This is the official website for the #ASK project, which is funded by the Education, Audiovisual and Culture Executive Agency under the Erasmus+ Programme.
According to Eurostat, by 2050 youth under the age of 25 will account for a quarter of all working age persons. To tap into the full potential of this rich source of social dynamism, politicians and policymakers must make sure they take the thoughts of young people into account. The European Commission recognizes this fact in its 2010-2018 EU Strategy for Youth’ as does the Council of Youth Ministers which adopted a 2009 resolution promoting the active citizenship, social inclusion and solidarity of all young people. This resolution is supported by Article 12 of the UN Convention on the Rights of the Child which states that young people have a right to have their views taken into account, and adults have a duty to provide them support.
Unfortunately, over 5 years later the goals of the EU Strategy for Youth remain unfulfilled. Recognising the growing use of ICT amongst young people (87% have basic ICT skills, 95% basic internet skills, over 60% have personal social media profiles and tend to use the internet over TV and printed press ), policy makers initially invested in designing online platforms to engage youth. Despite these efforts, less than 1/4 of young Europeans participated in online political discussion forums. Moreover, recent findings show that almost half of young distrust the EU and its political directions. Consequently, whilst well-intended, it is simply unrealistic to expect youth to use formal EU-funded platforms to freely express views.
The roll out of specialised platforms rarely scale and don’t reach a large amount of users – as the recent history of eParticipation shows. Yet, young people ARE engaging in lively political debates other using free, easily accessible and popular social media tools.
Project #ask is designed to address Erasmus KA3 Strand 2 (Youth), Priority 7 – using eParticipation as an instrument to foster young people’s empowerment and active participation in democratic life – by turning the traditional model of stand-alone eParticipation platforms on its head. Instead of expecting youth to search for and find pre-existing discussion platforms, #ask will go directly to the conversations that young people and politicians are already having – in isolation from each other – on the popular online social media network Twitter – which has been described as “the SMS of the Internet’’ and boasts more than 284 million users.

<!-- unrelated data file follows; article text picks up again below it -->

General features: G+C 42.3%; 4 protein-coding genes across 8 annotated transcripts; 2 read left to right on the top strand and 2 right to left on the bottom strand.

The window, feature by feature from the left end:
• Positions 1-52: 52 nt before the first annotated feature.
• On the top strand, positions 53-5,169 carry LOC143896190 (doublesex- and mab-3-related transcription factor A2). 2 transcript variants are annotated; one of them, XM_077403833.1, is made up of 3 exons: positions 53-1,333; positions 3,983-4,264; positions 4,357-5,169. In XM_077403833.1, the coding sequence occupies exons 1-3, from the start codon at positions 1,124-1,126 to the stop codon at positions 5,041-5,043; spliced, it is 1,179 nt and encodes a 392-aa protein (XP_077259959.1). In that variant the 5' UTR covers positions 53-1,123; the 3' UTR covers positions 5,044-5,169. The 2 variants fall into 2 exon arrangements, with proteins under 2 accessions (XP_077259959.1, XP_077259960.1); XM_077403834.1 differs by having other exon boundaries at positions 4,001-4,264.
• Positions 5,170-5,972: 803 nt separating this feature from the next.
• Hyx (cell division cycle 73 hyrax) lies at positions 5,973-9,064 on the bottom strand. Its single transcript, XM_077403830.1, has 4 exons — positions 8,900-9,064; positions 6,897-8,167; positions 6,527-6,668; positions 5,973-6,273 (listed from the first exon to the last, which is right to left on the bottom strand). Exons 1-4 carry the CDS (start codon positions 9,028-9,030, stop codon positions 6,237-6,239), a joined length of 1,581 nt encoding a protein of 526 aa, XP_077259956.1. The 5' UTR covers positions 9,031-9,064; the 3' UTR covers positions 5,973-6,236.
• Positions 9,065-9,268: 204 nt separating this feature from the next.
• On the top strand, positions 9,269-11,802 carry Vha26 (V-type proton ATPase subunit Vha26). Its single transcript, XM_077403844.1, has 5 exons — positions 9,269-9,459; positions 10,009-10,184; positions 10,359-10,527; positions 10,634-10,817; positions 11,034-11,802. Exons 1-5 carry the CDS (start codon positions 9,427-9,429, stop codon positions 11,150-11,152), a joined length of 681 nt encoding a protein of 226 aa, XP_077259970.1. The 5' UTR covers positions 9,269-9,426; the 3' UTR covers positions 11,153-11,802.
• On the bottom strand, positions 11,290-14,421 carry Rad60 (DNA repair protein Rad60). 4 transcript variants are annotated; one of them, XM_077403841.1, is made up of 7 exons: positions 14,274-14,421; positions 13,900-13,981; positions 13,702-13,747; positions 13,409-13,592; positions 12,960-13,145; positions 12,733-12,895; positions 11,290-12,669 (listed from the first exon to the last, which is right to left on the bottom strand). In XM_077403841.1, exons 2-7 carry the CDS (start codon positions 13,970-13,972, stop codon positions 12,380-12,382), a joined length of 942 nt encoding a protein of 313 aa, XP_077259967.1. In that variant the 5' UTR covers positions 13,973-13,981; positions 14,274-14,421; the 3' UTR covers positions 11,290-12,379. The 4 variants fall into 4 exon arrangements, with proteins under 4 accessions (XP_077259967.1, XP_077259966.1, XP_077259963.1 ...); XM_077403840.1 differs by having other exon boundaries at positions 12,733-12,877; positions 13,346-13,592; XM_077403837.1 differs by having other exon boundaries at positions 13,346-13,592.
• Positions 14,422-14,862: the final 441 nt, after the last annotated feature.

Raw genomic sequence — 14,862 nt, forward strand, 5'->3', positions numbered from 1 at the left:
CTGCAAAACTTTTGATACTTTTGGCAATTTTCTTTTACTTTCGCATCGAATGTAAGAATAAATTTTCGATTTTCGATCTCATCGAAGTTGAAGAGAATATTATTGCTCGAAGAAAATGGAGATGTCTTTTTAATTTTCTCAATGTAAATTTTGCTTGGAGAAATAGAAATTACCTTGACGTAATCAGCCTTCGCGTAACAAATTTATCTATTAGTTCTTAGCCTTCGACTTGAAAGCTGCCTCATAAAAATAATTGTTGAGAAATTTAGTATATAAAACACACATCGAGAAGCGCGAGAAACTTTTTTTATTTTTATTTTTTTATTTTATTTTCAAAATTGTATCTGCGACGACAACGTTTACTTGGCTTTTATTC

Whilst a growing number of politicians/policymakers use Twitter, they rarely intersect and engage with young people. Stuck in the traditional top-down communication mode, they tend to ‘push out’ views – often in large and difficult to digest formats. At the same time, whilst young people use Twitter, their discussions are often fleeting and unstructured, responding to issues as they arise rather than feeding into and informing policy discourse.
#ask will overcome these obstacles by acting as a ‘broker’ between the formal content pushed out by politicians/policy makers and the more informal content spontaneously generated by European youth. It will do so by using 1) communication experts and youth organisations to reformulate structured policy documents and Tweets into more engaging formats 2) sentiment analytics and visualization tools to translate unstructured youth discussions into opinion ‘snapshots’ for politicians/policymakers 3) the promotion of #hashtags to stimulate exchanges between these two groups.